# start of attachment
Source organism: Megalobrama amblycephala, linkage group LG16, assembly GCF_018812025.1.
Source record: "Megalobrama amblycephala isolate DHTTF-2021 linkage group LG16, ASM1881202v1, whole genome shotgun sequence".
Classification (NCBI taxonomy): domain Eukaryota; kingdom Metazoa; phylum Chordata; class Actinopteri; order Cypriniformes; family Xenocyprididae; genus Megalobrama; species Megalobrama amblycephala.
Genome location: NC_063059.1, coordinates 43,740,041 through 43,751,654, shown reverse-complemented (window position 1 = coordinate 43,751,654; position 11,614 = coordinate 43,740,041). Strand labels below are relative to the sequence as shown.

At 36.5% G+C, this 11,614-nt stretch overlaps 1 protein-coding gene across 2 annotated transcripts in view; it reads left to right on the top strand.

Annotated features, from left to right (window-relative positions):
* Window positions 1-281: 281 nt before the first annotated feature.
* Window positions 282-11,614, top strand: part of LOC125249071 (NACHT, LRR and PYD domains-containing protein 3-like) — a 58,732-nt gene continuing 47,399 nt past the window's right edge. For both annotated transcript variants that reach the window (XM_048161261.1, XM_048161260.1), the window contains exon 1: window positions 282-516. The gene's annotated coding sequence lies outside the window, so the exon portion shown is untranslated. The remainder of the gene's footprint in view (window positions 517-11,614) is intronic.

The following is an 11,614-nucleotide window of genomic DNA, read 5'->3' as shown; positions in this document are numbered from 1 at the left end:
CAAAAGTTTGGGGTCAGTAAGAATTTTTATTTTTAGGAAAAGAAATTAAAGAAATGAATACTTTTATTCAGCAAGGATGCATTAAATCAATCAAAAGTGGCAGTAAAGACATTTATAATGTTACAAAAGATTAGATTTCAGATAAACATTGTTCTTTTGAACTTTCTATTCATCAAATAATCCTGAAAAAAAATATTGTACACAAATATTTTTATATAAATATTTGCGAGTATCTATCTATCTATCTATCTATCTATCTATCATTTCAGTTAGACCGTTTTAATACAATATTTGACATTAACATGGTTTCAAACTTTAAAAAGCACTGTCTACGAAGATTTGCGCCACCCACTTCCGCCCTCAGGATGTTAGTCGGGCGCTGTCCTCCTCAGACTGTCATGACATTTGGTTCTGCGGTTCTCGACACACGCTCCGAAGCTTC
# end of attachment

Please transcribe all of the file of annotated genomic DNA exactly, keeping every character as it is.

Source organism: Megalobrama amblycephala, linkage group LG16, assembly GCF_018812025.1.
Source record: "Megalobrama amblycephala isolate DHTTF-2021 linkage group LG16, ASM1881202v1, whole genome shotgun sequence".
Classification (NCBI taxonomy): domain Eukaryota; kingdom Metazoa; phylum Chordata; class Actinopteri; order Cypriniformes; family Xenocyprididae; genus Megalobrama; species Megalobrama amblycephala.
Genome location: NC_063059.1, coordinates 43,740,041 through 43,751,654, shown reverse-complemented (window position 1 = coordinate 43,751,654; position 11,614 = coordinate 43,740,041). Strand labels below are relative to the sequence as shown.

At 36.5% G+C, this 11,614-nt stretch overlaps 1 protein-coding gene across 2 annotated transcripts in view; it reads left to right on the top strand.

Annotated features, from left to right (window-relative positions):
* Window positions 1-281: 281 nt before the first annotated feature.
* Window positions 282-11,614, top strand: part of LOC125249071 (NACHT, LRR and PYD domains-containing protein 3-like) — a 58,732-nt gene continuing 47,399 nt past the window's right edge. For both annotated transcript variants that reach the window (XM_048161261.1, XM_048161260.1), the window contains exon 1: window positions 282-516. The gene's annotated coding sequence lies outside the window, so the exon portion shown is untranslated. The remainder of the gene's footprint in view (window positions 517-11,614) is intronic.

The following is an 11,614-nucleotide window of genomic DNA, read 5'->3' as shown; positions in this document are numbered from 1 at the left end:
CAAAAGTTTGGGGTCAGTAAGAATTTTTATTTTTAGGAAAAGAAATTAAAGAAATGAATACTTTTATTCAGCAAGGATGCATTAAATCAATCAAAAGTGGCAGTAAAGACATTTATAATGTTACAAAAGATTAGATTTCAGATAAACATTGTTCTTTTGAACTTTCTATTCATCAAATAATCCTGAAAAAAAATATTGTACACAAATATTTTTATATAAATATTTGCGAGTATCTATCTATCTATCTATCTATCTATCTATCATTTCAGTTAGACCGTTTTAATACAATATTTGACATTAACATGGTTTCAAACTTTAAAAAGCACTGTCTACGAAGATTTGCGCCACCCACTTCCGCCCTCAGGATGTTAGTCGGGCGCTGTCCTCCTCAGACTGTCATGACATTTGGTTCTGCGGTTCTCGACACACGCTCCGAAGCTTC